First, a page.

The consulate has a workout facility. Don't know about cost.

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4. Are credit cards widely accepted and safe to use locally? Are ATMs common and do you recommend using them? Are they safe to use?

No issue there.

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5. What English-language religious services are available locally?

I believe all English language services are available.

However, they don't much like Scientologists here. From wikipedia, "(Germany) views Scientology as an abusive business masquerading as a religion and believes that it pursues political goals that conflict with the values enshrined in the German constitution."

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6. How much of the local language do you need for daily living? Are local language classes/tutors available and affordable?

Not much. You can get by with English only but you'll feel constrained. You'll only need a little German to get by and that much is easily learned.

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7. Would someone with physical disabilities have difficulties living in this city?

Depends. Frankfurt as a city is not known for its accomodations for physical disabilities.

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Transportation:

1. Are local buses, trams, trains or taxis safe and affordable?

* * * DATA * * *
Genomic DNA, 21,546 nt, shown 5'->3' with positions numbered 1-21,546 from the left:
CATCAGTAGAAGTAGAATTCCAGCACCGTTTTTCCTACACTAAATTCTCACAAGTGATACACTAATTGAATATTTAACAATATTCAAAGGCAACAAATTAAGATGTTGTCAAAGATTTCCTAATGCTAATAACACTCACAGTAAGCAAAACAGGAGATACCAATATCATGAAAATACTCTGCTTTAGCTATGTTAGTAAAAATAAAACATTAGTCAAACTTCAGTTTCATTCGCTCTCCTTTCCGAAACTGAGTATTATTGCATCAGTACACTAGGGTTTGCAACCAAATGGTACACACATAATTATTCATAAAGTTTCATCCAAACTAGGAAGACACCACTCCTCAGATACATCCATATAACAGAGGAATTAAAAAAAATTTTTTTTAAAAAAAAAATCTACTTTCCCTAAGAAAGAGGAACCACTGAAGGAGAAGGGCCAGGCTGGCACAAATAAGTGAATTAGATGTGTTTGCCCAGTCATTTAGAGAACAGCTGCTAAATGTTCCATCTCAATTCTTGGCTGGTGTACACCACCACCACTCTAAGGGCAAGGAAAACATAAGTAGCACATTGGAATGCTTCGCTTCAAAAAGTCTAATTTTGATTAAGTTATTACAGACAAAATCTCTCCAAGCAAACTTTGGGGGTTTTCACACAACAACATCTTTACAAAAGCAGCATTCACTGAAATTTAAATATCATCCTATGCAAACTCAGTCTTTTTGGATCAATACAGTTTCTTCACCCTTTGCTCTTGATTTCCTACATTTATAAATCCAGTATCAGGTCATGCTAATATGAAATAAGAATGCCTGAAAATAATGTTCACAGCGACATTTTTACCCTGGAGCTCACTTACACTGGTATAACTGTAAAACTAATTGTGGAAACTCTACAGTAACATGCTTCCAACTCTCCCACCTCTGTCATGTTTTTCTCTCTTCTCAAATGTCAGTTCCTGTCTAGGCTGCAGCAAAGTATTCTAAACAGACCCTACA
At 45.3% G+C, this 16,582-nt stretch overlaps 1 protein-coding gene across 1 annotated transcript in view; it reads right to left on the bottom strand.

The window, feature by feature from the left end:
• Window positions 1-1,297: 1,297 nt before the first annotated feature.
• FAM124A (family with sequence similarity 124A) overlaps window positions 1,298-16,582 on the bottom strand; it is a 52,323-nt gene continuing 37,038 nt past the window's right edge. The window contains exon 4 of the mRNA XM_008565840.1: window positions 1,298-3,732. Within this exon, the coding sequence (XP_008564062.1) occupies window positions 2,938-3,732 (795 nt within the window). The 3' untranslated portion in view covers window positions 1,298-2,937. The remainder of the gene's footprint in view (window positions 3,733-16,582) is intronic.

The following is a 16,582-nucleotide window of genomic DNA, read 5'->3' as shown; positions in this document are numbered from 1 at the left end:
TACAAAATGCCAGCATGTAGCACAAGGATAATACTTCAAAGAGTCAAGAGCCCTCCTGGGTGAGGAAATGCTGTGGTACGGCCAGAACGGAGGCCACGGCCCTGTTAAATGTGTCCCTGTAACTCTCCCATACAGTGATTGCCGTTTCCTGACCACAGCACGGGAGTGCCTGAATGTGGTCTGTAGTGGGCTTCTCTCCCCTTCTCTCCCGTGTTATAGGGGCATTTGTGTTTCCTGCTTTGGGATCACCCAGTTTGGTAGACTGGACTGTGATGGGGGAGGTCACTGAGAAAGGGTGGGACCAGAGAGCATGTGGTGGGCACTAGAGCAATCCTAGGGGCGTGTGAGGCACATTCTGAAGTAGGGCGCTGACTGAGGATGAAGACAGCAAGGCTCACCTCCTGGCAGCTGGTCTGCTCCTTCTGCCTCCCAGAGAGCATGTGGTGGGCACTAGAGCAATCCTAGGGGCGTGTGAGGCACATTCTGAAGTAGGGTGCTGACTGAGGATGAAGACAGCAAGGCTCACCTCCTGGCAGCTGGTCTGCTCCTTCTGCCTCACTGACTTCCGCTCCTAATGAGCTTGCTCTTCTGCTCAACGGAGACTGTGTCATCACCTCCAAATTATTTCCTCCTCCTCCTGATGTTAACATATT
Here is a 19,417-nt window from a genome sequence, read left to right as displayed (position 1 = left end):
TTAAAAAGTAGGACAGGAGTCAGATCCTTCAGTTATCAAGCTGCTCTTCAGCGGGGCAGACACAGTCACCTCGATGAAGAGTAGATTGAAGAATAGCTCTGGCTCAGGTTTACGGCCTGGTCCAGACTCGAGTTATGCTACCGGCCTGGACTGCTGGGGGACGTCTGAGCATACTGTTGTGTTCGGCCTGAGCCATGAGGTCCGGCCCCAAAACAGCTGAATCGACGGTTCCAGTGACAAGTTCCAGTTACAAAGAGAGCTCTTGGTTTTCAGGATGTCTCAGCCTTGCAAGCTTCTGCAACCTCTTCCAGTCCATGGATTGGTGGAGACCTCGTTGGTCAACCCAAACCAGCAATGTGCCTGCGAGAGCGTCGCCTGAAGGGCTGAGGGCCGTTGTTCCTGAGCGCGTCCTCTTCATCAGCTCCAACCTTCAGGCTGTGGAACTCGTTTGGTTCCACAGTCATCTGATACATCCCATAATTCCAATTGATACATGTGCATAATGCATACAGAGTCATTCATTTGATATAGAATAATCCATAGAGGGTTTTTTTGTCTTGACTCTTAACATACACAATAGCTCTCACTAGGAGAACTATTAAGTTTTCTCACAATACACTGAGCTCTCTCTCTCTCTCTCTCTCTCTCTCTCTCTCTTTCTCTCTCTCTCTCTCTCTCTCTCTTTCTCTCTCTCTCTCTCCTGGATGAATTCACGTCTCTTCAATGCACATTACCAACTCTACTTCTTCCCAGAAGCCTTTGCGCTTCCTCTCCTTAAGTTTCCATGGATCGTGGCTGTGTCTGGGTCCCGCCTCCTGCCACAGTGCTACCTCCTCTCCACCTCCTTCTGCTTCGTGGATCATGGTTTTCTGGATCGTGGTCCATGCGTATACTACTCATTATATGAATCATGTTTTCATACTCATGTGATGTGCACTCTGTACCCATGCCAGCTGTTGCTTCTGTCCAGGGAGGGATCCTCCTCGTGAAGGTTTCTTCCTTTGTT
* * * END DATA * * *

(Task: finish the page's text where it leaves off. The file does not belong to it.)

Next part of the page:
One doesn't need a car here and most don't have one. Buses and trains are everywhere and there are few places in Frankfurt that aren't near a subway stop.

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2. What kind of car do you recommend bringing to post, given the terrain, availability of parts, burglary/carjacking risks, etc.? What kind of car do you advise not to bring?

Bring what you want but make sure the vehicle is well-maintained and a recent model.

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Phone & Internet:

1. Is high-speed home Internet access available? How long does it typically take to install it after arrival?

Decent to quite good, about US$70 a month.

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2. Do you have any recommendations regarding mobile phones? Did you keep your home-country plan or use a local provider?

No issues with cell phones.

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Pets:

1. Are qualified veterinarians and/or good kennel services available? Do animals need to be quarantined upon entry to the country? Are there other considerations regarding pets that are particular to this country?

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Employment & Volunteer Opportunities:

1. What types of jobs do most expatriate spouses/partners have? Locally based or telecommuting? Full-time or part-time? Can you comment on local salary scales?

Not sure, but German labor laws will likely not favor the expat unless you have a work visa.

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2. What volunteer opportunities are available locally?

Plenty but likely associated with churches, if you don't speak German.